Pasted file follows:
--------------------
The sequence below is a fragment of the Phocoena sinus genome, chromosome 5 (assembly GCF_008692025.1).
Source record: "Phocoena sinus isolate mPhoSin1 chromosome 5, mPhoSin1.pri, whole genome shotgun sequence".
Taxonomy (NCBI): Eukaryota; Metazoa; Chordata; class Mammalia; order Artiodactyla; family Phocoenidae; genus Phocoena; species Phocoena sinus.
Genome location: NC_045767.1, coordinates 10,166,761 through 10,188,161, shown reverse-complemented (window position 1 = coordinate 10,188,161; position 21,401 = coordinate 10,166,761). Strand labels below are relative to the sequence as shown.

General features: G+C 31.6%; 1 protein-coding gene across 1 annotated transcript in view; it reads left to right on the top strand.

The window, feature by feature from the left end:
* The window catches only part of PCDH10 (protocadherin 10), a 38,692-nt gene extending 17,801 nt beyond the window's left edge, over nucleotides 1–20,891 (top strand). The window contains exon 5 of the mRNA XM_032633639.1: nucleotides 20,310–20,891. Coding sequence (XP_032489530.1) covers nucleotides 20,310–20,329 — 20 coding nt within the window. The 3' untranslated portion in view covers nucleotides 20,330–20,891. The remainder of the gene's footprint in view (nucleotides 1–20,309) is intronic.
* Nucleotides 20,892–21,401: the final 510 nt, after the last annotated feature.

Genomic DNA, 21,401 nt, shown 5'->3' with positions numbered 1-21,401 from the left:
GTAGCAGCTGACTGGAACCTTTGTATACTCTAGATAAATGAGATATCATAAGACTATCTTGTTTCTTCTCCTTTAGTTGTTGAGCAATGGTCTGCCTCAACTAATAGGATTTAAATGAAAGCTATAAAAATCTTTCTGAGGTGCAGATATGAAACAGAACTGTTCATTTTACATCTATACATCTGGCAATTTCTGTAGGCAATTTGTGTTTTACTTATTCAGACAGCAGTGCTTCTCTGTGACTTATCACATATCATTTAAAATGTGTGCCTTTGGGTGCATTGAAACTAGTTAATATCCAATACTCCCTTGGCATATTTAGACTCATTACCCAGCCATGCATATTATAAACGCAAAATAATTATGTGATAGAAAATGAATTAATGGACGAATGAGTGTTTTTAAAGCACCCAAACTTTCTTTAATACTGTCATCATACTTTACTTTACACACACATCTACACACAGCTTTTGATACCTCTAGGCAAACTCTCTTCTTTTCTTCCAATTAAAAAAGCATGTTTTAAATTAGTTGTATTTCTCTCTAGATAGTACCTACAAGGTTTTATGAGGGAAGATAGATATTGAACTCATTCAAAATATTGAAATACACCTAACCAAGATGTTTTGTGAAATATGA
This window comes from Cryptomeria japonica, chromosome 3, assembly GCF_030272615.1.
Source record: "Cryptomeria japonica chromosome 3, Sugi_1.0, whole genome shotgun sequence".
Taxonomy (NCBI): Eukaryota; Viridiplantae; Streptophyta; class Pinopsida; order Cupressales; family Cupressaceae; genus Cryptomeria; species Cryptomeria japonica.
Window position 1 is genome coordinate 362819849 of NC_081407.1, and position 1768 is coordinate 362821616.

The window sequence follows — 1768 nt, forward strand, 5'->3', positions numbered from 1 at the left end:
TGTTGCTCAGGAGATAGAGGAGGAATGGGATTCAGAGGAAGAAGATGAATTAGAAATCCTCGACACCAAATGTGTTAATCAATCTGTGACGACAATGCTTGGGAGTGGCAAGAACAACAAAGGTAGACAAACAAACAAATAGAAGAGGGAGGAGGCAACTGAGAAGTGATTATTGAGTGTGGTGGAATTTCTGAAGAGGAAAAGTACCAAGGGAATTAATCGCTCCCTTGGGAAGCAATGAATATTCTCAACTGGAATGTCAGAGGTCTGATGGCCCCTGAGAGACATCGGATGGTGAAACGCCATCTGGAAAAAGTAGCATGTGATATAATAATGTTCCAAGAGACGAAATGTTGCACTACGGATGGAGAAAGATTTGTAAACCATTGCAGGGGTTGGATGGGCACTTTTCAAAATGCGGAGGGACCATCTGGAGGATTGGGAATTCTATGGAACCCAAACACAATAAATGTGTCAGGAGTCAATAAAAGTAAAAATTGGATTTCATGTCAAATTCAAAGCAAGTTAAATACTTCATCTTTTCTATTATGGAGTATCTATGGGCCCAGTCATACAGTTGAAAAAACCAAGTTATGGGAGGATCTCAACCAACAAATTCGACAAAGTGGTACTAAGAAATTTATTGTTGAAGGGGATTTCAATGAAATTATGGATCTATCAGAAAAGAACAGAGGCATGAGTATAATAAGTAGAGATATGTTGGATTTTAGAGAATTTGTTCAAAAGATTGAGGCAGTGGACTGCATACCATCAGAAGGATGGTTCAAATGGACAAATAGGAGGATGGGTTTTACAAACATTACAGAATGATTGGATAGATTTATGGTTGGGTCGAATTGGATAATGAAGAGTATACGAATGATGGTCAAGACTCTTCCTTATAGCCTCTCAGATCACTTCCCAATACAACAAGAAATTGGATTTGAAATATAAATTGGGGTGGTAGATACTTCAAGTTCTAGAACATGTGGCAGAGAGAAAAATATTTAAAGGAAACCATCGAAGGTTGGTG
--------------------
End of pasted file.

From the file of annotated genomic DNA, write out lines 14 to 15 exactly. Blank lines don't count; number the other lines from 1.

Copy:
Window position 1 is genome coordinate 362819849 of NC_081407.1, and position 1768 is coordinate 362821616.

The window sequence follows — 1768 nt, forward strand, 5'->3', positions numbered from 1 at the left end: